IEEE Communications Magazine • January 2015142 0163-6804/15/$25.00 © 2015 IEEE
Fabio Giust and Carlos J.
Bernardos are with University Carlos III of
Luca Cominardi is with
University Carlos III of
Madrid and IMDEA Networks Institute.
The research leading to these results has received funding from the European Community’s Seventh Framework
Program FP7/2007-2013 under grant agreement 317941 — project iJOIN.
The European Union and its agencies are not liable or otherwise responsible for the contents of this document; its content reflects the view of its authors only.
In the recent years, Internet data communications have experienced a paradigm shift from the traditional fixed cable access to the wireless and mobile world. The huge success of powerful handheld devices and the deployment of faster heterogeneous radio access technologies, like
IEEE 802.11n and Long Term Evolution (LTE), have led to the familiar concept of being connected anywhere, anytime. Reports such as  show that mobile traffic growth will not decelerate; conversely, it will increase 11-fold from 2013 to the end of 2018.
Mobile operators, together with industry and research communities, are looking at cheap and effective solutions to cope with this tremendous growth. There are two main issues to tackle: • How to provide enough capacity in the access • How to handle all the traffic in the transport network
For the first issue, reducing the size of cells is the most feasible approach that can provide a significant bandwidth increase. Regarding the second issue, current architectures for mobile and cellular networks are highly centralized and hierarchical, forcing user traffic to traverse all the network parts up to the core, where key entities are deployed to function as border IP gateways and mobility anchors. Following this approach, the general packet radio service (GPRS) Tunneling Protocol (GTP)  and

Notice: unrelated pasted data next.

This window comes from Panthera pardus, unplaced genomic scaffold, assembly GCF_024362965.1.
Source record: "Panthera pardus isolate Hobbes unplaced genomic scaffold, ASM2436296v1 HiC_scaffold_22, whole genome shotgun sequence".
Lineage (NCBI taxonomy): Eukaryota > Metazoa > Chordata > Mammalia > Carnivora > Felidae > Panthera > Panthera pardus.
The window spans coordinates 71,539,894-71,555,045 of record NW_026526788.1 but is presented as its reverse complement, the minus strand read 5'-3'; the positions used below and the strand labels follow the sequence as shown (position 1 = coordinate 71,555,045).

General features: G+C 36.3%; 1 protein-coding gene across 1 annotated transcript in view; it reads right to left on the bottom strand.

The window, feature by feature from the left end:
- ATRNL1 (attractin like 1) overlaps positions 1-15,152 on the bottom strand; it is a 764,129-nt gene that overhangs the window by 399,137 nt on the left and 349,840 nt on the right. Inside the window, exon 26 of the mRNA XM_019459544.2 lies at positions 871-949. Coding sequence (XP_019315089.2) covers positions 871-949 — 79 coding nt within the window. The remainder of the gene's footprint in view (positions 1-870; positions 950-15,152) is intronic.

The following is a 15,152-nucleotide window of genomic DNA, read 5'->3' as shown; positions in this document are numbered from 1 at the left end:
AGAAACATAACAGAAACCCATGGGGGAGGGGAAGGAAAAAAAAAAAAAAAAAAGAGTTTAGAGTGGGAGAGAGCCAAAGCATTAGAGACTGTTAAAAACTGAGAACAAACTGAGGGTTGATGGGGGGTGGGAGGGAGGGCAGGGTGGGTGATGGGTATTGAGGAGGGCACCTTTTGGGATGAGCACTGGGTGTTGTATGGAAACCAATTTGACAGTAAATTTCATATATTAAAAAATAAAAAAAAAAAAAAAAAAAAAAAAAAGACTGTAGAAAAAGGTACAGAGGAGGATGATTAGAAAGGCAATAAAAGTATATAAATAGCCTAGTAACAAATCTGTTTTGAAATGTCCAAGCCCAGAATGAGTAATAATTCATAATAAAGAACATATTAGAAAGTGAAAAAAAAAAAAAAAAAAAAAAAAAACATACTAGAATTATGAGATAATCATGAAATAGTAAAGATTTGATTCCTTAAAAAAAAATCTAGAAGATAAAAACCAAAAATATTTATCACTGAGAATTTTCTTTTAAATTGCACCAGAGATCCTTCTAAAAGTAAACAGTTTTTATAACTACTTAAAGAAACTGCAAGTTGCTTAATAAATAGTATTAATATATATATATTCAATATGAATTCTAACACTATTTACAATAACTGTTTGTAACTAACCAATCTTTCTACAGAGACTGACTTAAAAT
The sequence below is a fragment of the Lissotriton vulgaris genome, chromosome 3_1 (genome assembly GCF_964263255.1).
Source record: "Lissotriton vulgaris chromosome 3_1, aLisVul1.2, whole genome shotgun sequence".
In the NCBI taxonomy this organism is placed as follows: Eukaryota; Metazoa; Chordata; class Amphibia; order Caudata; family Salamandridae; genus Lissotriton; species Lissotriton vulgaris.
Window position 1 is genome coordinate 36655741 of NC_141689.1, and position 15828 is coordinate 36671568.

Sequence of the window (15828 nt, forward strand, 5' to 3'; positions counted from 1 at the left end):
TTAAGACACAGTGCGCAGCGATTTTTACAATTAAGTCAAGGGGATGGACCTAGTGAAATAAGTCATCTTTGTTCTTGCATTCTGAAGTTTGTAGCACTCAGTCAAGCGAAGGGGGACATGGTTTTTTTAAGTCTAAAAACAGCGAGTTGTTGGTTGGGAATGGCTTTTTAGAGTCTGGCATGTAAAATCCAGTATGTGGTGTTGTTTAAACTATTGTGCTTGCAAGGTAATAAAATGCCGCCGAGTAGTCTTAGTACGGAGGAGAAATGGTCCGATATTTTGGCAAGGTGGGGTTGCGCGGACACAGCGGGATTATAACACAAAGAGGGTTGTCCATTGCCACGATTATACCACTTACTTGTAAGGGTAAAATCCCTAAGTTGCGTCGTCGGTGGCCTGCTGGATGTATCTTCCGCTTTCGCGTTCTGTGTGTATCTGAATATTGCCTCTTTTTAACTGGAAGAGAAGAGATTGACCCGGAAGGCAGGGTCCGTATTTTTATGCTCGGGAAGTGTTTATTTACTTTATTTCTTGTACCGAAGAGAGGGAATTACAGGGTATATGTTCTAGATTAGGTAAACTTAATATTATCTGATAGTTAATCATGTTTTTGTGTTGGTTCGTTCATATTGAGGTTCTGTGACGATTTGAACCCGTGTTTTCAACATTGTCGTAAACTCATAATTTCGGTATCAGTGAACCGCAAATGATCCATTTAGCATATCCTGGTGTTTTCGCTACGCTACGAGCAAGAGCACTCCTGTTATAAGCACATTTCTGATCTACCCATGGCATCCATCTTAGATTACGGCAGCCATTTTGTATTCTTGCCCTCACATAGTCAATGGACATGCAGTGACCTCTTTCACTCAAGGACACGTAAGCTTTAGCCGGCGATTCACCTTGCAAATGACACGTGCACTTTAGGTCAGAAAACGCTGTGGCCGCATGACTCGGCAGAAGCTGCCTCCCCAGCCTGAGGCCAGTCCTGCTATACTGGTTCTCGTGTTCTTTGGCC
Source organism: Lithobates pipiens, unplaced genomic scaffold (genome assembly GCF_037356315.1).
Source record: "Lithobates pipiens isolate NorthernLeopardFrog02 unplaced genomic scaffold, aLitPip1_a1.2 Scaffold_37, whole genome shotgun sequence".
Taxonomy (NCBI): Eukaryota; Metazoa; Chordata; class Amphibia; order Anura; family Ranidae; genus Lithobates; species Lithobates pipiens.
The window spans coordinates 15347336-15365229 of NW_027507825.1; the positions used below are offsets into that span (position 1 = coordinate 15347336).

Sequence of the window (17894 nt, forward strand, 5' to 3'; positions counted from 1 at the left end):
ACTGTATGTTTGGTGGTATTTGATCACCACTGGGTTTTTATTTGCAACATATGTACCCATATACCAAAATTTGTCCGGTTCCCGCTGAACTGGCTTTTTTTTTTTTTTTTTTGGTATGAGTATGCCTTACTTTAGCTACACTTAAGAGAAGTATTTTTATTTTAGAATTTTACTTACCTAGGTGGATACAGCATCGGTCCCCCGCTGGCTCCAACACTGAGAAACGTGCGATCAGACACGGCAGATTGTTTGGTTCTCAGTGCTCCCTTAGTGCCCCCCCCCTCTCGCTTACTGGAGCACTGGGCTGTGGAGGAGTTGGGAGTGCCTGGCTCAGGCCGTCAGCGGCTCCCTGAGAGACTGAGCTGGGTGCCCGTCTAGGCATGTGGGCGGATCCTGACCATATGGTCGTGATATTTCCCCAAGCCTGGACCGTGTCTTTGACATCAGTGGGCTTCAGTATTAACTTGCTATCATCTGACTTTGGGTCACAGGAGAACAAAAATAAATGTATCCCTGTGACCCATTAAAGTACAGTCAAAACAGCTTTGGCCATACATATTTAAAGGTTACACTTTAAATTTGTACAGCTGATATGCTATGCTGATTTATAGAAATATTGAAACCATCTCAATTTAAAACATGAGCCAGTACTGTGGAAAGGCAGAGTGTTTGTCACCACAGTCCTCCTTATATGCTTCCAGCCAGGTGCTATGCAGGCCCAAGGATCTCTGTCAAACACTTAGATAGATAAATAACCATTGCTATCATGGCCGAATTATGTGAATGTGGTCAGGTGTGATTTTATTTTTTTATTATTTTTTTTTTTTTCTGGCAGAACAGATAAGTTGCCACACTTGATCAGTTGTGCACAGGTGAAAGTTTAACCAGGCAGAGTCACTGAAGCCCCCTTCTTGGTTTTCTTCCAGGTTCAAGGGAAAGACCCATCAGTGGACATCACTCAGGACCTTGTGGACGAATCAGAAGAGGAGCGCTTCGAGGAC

Proxy Mobile IPv6 (PMIPv6)  have been adopted as two possible choices to operate the
Evolved Packet Core (EPC) of 4G networks.
The advantage of the centralized approach resides in its simplicity, because the central anchor can follow user movements by simply rerouting the packets over tunnels created with the access router where the mobile node (MN) is currently connected. However, the mobility anchor represents a single point of failure, poses scalability issues (i.e., it is the cardinal point for the control and data plane for millions of users), and, in general, leads to suboptimal paths between MNs and their communication peers (also known as correspondent nodes, CNs) .
Therefore, future 5G mobile networks are expected to be more flexible, relaxing the constraint of binding user traffic to a central core entity and allowing Internet services to be located closer to the users. Extremely dense wireless deployments shall benefit from such features by reducing the congestion in the operator’s core infrastructure and providing improved service to users. Another defining characteristic of future 5G networks is that the infrastructure is expected to simultaneously serve very different sets of users and applications. For example, 5G networks are foreseen to share resources to cope with both highly demanding video applications of a few mobile users and low-bit-rate traffic from a large bunch of sensors (the so-called